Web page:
What is the Health and Safety at Work Act?
The Health and Safety at Work etc Act 1974 is the primary piece of legislation which deals with workplace health and safety in Great Britain. Sometimes referred to as HSW, HASAW 1974 or HASAWA, it is an act of Parliament that sets out the framework for managing workplace health and safety in the UK.
On first reading of the Act, many notice that is quite vague and general in its detail – this isn’t an accident.
The act is an ‘enabling act’ which means that it provides power for the government to add or amend to health and safety law. This is done through more specific and detailed pieces of legislation which are called Regulations (also sometimes known as Statutory Instruments. These instruments allow government to make small changes, updates or additions to existing legislation without having to create an entirely new Bill. It speeds up the process and allows the evolution of health and safety best practice to be constant.
The Act defines general duties for the health and safety of those involved in work and this includes employers, employees, the self-employed, suppliers of work equipment and those who control work premises.
The act makes it very clear that health and safety management is a job to be split between employers, employees, contractors, suppliers and premises holders. It takes time to outline the general responsibilities that each group has to the other. Because it is the primary piece of health and safety legislation, it is careful and deliberate in its message – everybody has a responsibility to take relevant steps to ensure the health and safety of themselves and others.
Businesses need to regularly check the legislation which is relevant to their industry. This is most easily done by keeping up to date or contacting the Health and Safety Executive (HSE).
The responsibilities of the Employer towards their employees are as follows:
It shall be the duty of every employer to ensure, so far as is reasonably practicable, the health, safety and welfare at work of all his employees.
This is further defined as:
- The provision and maintenance of safe plant and safe systems of work.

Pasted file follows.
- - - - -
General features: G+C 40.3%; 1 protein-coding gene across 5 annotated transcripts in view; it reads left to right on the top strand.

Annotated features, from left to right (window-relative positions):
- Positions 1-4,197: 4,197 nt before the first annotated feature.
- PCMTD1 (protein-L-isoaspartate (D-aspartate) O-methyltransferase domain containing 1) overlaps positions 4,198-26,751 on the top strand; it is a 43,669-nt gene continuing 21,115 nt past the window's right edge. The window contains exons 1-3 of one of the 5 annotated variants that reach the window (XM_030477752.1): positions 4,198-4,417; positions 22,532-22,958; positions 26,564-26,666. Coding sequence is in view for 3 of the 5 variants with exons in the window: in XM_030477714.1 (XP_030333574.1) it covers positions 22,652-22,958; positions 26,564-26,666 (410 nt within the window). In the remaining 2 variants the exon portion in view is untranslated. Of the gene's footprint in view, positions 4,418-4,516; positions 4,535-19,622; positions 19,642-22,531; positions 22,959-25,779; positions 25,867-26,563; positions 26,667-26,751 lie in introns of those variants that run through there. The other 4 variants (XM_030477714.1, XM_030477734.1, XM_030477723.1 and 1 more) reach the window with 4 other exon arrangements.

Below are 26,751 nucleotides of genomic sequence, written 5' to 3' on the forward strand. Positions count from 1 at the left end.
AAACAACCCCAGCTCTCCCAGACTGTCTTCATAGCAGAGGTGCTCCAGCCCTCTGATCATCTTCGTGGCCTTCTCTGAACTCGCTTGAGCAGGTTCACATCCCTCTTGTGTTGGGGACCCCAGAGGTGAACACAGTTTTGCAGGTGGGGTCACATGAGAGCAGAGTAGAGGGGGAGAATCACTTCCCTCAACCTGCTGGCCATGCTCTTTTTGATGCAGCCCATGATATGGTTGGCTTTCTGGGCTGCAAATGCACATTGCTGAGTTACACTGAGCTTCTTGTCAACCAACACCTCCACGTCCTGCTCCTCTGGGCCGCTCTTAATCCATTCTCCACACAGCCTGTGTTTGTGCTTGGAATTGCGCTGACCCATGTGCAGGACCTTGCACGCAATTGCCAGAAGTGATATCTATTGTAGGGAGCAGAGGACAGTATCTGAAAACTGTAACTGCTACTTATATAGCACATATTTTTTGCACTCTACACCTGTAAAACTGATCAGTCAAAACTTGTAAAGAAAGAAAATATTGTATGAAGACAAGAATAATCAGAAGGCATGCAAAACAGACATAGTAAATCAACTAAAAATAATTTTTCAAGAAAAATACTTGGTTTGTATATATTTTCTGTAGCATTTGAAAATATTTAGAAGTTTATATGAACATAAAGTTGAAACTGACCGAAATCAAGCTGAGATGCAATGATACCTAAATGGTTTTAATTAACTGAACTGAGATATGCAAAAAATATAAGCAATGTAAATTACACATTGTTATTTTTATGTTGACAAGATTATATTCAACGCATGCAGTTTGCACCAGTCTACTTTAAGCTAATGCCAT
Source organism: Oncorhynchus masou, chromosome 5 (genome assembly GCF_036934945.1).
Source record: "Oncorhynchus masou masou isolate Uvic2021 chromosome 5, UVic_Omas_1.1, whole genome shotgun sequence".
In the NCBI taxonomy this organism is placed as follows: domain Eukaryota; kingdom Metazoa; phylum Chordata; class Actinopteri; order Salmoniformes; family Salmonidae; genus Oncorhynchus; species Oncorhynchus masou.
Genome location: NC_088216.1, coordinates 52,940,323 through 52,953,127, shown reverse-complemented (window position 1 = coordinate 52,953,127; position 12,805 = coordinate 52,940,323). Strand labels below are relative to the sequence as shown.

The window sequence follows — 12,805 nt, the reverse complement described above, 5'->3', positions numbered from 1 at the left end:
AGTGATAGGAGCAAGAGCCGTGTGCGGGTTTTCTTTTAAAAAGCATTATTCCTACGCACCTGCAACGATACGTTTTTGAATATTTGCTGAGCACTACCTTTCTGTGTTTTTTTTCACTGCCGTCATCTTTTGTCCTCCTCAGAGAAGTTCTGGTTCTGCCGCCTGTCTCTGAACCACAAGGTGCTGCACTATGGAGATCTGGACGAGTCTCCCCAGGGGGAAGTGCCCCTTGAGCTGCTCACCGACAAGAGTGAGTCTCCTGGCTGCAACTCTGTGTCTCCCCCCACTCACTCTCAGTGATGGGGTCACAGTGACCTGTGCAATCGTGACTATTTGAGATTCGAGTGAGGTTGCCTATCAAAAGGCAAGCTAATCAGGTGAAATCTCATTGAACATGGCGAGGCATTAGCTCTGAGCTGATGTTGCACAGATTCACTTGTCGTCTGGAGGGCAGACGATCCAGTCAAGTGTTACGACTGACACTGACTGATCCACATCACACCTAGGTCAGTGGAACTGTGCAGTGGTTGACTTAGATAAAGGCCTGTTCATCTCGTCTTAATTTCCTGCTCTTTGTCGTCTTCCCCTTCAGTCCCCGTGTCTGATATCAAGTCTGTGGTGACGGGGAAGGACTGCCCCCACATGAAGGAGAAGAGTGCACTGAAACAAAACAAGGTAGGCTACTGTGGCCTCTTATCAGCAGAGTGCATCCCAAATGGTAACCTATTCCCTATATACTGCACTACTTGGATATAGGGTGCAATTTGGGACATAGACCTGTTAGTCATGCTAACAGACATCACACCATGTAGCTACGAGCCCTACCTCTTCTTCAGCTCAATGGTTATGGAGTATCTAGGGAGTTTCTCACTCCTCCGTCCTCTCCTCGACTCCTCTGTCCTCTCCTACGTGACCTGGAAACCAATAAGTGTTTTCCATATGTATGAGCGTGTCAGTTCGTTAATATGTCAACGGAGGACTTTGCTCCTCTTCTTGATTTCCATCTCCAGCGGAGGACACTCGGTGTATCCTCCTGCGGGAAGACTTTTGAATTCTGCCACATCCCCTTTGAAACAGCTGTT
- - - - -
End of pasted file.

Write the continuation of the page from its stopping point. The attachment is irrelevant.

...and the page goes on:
- Arrangements for ensuring health and safety in connection with the use, storage, handling and transport of articles and substances.
- The provision of such information, instruction, training and supervision as is necessary.
- The provision of a safe place of work and safe means of access to and egress from it.
- The provision and maintenance of a safe and healthy working environment.
For workplaces with five or more employees, employers must keep a written record of their health and safety policy, as well as consult with employees (or employee representatives) on relevant policies and associated health and safety arrangements.
Employers also have a duty to those who are not employed (or self-employed) by them. This requires an employer or the self employed to carry out their work in such a way that it does not affect the health and safety of others such as the employees of other employers or members of the general public.
As discussed the responsibilities of employees is regarded with high importance in the act. These duties are:
- To take reasonable care of his own health and safety at work and that of other people who may be affected by what he does, or does not do, whilst carrying out his duties.
- To co-operate with his employer or any other person so far as is necessary to enable his employer or any other person to comply with any statutory duties imposed on him.
These duties are extended and more detailed in The Management of Health and Safety at Work Regulations. They require that employees carry out any work in accordance with any training or instruction given and to inform the employer of any health and safety problems.
Premises holders also have a duty of care, this includes landlords, site owners or anybody who might use their premises, plant or equipment. This doesn’t include domestic premises. The Act says:
Duties are placed upon such persons to ensure that, so far as is reasonably practicable, the premises are safe and without risks to the health of:
- People working on the premises who are not the employees of the person in control of the premises.
- Any persons who use plant and substances made available to them for their use on the premises.
As discussed the act also places further general duties on suppliers and designers amongst others. But the above will apply to most if not all businesses reading this article.